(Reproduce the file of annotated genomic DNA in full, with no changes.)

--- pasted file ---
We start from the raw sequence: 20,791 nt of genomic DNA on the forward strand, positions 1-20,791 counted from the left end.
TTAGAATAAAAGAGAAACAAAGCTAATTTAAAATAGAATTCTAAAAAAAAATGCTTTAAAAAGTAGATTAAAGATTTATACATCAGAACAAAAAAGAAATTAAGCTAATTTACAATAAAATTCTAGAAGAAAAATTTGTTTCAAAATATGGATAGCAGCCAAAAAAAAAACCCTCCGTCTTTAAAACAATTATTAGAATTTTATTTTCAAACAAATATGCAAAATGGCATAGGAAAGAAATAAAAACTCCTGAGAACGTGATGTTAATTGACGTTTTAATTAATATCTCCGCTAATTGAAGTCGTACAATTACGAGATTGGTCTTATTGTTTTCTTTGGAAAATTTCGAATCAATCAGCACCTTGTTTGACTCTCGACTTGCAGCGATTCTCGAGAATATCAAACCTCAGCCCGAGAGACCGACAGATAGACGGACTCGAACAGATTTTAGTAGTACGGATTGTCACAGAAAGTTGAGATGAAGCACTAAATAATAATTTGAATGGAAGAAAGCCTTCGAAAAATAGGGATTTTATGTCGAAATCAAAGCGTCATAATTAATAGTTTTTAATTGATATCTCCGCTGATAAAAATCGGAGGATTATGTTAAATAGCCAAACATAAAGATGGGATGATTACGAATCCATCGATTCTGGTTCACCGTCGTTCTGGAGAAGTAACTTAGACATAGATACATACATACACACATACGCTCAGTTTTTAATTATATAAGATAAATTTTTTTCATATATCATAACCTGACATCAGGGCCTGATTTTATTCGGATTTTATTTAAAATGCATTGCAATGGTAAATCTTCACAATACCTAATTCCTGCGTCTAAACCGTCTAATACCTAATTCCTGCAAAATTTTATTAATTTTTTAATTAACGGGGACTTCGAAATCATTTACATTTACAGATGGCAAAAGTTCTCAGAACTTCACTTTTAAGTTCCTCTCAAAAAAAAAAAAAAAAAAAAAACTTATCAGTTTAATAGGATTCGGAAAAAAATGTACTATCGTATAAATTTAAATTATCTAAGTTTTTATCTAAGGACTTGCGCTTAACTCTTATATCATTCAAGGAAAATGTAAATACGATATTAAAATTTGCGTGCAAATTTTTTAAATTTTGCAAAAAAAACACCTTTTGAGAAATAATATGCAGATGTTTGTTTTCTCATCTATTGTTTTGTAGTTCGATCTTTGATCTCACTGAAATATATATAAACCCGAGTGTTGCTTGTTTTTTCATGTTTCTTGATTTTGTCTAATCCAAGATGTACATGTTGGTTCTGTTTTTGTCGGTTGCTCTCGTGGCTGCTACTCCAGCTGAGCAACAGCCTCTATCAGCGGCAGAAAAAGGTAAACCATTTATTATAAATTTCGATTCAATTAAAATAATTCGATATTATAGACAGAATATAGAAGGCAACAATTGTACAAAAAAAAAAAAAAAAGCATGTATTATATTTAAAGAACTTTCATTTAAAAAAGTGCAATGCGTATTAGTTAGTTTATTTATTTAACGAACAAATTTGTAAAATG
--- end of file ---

We start from the raw sequence: 20,791 nt of genomic DNA on the forward strand, positions 1-20,791 counted from the left end.
TTAGAATAAAAGAGAAACAAAGCTAATTTAAAATAGAATTCTAAAAAAAAATGCTTTAAAAAGTAGATTAAAGATTTATACATCAGAACAAAAAAGAAATTAAGCTAATTTACAATAAAATTCTAGAAGAAAAATTTGTTTCAAAATATGGATAGCAGCCAAAAAAAAAACCCTCCGTCTTTAAAACAATTATTAGAATTTTATTTTCAAACAAATATGCAAAATGGCATAGGAAAGAAATAAAAACTCCTGAGAACGTGATGTTAATTGACGTTTTAATTAATATCTCCGCTAATTGAAGTCGTACAATTACGAGATTGGTCTTATTGTTTTCTTTGGAAAATTTCGAATCAATCAGCACCTTGTTTGACTCTCGACTTGCAGCGATTCTCGAGAATATCAAACCTCAGCCCGAGAGACCGACAGATAGACGGACTCGAACAGATTTTAGTAGTACGGATTGTCACAGAAAGTTGAGATGAAGCACTAAATAATAATTTGAATGGAAGAAAGCCTTCGAAAAATAGGGATTTTATGTCGAAATCAAAGCGTCATAATTAATAGTTTTTAATTGATATCTCCGCTGATAAAAATCGGAGGATTATGTTAAATAGCCAAACATAAAGATGGGATGATTACGAATCCATCGATTCTGGTTCACCGTCGTTCTGGAGAAGTAACTTAGACATAGATACATACATACACACATACGCTCAGTTTTTAATTATATAAGATAAATTTTTTTCATATATCATAACCTGACATCAGGGCCTGATTTTATTCGGATTTTATTTAAAATGCATTGCAATGGTAAATCTTCACAATACCTAATTCCTGCGTCTAAACCGTCTAATACCTAATTCCTGCAAAATTTTATTAATTTTTTAATTAACGGGGACTTCGAAATCATTTACATTTACAGATGGCAAAAGTTCTCAGAACTTCACTTTTAAGTTCCTCTCAAAAAAAAAAAAAAAAAAAAAACTTATCAGTTTAATAGGATTCGGAAAAAAATGTACTATCGTATAAATTTAAATTATCTAAGTTTTTATCTAAGGACTTGCGCTTAACTCTTATATCATTCAAGGAAAATGTAAATACGATATTAAAATTTGCGTGCAAATTTTTTAAATTTTGCAAAAAAAACACCTTTTGAGAAATAATATGCAGATGTTTGTTTTCTCATCTATTGTTTTGTAGTTCGATCTTTGATCTCACTGAAATATATATAAACCCGAGTGTTGCTTGTTTTTTCATGTTTCTTGATTTTGTCTAATCCAAGATGTACATGTTGGTTCTGTTTTTGTCGGTTGCTCTCGTGGCTGCTACTCCAGCTGAGCAACAGCCTCTATCAGCGGCAGAAAAAGGTAAACCATTTATTATAAATTTCGATTCAATTAAAATAATTCGATATTATAGACAGAATATAGAAGGCAACAATTGTACAAAAAAAAAAAAAAAAGCATGTATTATATTTAAAGAACTTTCATTTAAAAAAGTGCAATGCGTATTAGTTAGTTTATTTATTTAACGAACAAATTTGTAAAATG